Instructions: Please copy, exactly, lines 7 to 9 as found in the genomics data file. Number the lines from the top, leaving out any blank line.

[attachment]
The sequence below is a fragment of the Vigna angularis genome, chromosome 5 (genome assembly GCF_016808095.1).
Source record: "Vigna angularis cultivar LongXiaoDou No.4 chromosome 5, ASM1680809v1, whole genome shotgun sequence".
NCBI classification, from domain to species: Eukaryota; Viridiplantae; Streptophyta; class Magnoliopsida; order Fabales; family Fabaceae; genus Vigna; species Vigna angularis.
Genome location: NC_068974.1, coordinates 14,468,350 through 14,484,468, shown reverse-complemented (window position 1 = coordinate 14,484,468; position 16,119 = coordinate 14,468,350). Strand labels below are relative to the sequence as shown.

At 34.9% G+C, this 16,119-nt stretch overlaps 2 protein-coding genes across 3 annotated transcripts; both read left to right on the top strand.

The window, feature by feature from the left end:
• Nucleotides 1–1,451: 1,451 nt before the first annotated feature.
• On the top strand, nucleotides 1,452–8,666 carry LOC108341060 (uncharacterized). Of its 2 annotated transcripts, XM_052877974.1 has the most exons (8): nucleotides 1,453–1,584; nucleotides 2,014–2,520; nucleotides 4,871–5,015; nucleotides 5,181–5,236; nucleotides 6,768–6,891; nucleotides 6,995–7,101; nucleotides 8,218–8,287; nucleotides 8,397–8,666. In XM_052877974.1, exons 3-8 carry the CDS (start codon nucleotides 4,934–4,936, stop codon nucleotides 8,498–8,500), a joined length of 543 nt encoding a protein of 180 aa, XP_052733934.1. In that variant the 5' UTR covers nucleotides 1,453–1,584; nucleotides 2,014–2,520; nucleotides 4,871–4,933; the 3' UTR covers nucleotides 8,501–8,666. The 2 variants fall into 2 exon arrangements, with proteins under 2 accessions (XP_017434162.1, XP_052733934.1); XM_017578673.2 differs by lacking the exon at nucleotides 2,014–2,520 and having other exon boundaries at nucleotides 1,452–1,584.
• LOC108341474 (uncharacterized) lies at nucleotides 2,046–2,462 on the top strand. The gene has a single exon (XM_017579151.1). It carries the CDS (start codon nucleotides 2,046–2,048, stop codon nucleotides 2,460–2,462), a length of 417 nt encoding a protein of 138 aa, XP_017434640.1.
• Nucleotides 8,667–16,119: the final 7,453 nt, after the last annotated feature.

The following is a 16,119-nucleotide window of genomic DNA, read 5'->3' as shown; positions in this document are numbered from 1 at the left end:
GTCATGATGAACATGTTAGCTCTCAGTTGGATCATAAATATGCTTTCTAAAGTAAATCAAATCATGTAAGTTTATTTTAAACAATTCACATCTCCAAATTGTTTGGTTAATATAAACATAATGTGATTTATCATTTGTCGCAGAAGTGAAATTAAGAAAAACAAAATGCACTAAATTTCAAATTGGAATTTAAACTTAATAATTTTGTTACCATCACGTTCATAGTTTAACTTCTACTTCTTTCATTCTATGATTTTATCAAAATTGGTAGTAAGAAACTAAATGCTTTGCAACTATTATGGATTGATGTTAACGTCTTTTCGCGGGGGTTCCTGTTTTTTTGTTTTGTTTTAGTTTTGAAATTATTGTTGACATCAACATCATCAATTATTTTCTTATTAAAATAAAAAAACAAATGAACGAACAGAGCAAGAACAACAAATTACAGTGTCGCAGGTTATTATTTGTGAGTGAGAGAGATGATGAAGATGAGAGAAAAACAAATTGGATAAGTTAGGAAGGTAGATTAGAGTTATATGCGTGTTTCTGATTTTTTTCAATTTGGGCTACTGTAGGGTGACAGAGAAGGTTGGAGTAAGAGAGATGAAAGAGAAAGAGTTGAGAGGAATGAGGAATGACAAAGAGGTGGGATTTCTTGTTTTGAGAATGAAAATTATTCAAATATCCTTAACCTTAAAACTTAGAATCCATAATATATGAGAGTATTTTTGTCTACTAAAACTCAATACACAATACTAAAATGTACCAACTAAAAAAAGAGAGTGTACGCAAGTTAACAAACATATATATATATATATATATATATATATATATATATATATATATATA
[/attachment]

• Nucleotides 1–1,451: 1,451 nt before the first annotated feature.
• On the top strand, nucleotides 1,452–8,666 carry LOC108341060 (uncharacterized). Of its 2 annotated transcripts, XM_052877974.1 has the most exons (8): nucleotides 1,453–1,584; nucleotides 2,014–2,520; nucleotides 4,871–5,015; nucleotides 5,181–5,236; nucleotides 6,768–6,891; nucleotides 6,995–7,101; nucleotides 8,218–8,287; nucleotides 8,397–8,666. In XM_052877974.1, exons 3-8 carry the CDS (start codon nucleotides 4,934–4,936, stop codon nucleotides 8,498–8,500), a joined length of 543 nt encoding a protein of 180 aa, XP_052733934.1. In that variant the 5' UTR covers nucleotides 1,453–1,584; nucleotides 2,014–2,520; nucleotides 4,871–4,933; the 3' UTR covers nucleotides 8,501–8,666. The 2 variants fall into 2 exon arrangements, with proteins under 2 accessions (XP_017434162.1, XP_052733934.1); XM_017578673.2 differs by lacking the exon at nucleotides 2,014–2,520 and having other exon boundaries at nucleotides 1,452–1,584.
• LOC108341474 (uncharacterized) lies at nucleotides 2,046–2,462 on the top strand. The gene has a single exon (XM_017579151.1). It carries the CDS (start codon nucleotides 2,046–2,048, stop codon nucleotides 2,460–2,462), a length of 417 nt encoding a protein of 138 aa, XP_017434640.1.